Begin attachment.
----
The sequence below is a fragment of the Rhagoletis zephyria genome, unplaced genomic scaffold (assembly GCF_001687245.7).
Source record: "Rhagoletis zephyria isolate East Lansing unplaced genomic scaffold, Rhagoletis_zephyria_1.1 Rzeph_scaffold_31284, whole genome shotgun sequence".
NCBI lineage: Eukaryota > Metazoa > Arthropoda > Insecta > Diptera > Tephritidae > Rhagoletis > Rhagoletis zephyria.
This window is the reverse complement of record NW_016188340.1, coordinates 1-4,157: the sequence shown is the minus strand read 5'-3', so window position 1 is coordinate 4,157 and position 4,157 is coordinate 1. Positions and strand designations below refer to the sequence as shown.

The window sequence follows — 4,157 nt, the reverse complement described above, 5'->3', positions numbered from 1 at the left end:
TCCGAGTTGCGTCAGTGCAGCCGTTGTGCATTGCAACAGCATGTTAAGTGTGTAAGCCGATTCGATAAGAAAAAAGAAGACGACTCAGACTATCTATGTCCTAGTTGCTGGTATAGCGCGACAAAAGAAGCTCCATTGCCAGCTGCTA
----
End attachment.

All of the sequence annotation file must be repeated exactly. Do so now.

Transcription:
The sequence below is a fragment of the Rhagoletis zephyria genome, unplaced genomic scaffold (assembly GCF_001687245.7).
Source record: "Rhagoletis zephyria isolate East Lansing unplaced genomic scaffold, Rhagoletis_zephyria_1.1 Rzeph_scaffold_31284, whole genome shotgun sequence".
NCBI lineage: Eukaryota > Metazoa > Arthropoda > Insecta > Diptera > Tephritidae > Rhagoletis > Rhagoletis zephyria.
This window is the reverse complement of record NW_016188340.1, coordinates 1-4,157: the sequence shown is the minus strand read 5'-3', so window position 1 is coordinate 4,157 and position 4,157 is coordinate 1. Positions and strand designations below refer to the sequence as shown.

The window sequence follows — 4,157 nt, the reverse complement described above, 5'->3', positions numbered from 1 at the left end:
TCCGAGTTGCGTCAGTGCAGCCGTTGTGCATTGCAACAGCATGTTAAGTGTGTAAGCCGATTCGATAAGAAAAAAGAAGACGACTCAGACTATCTATGTCCTAGTTGCTGGTATAGCGCGACAAAAGAAGCTCCATTGCCAGCTGCTA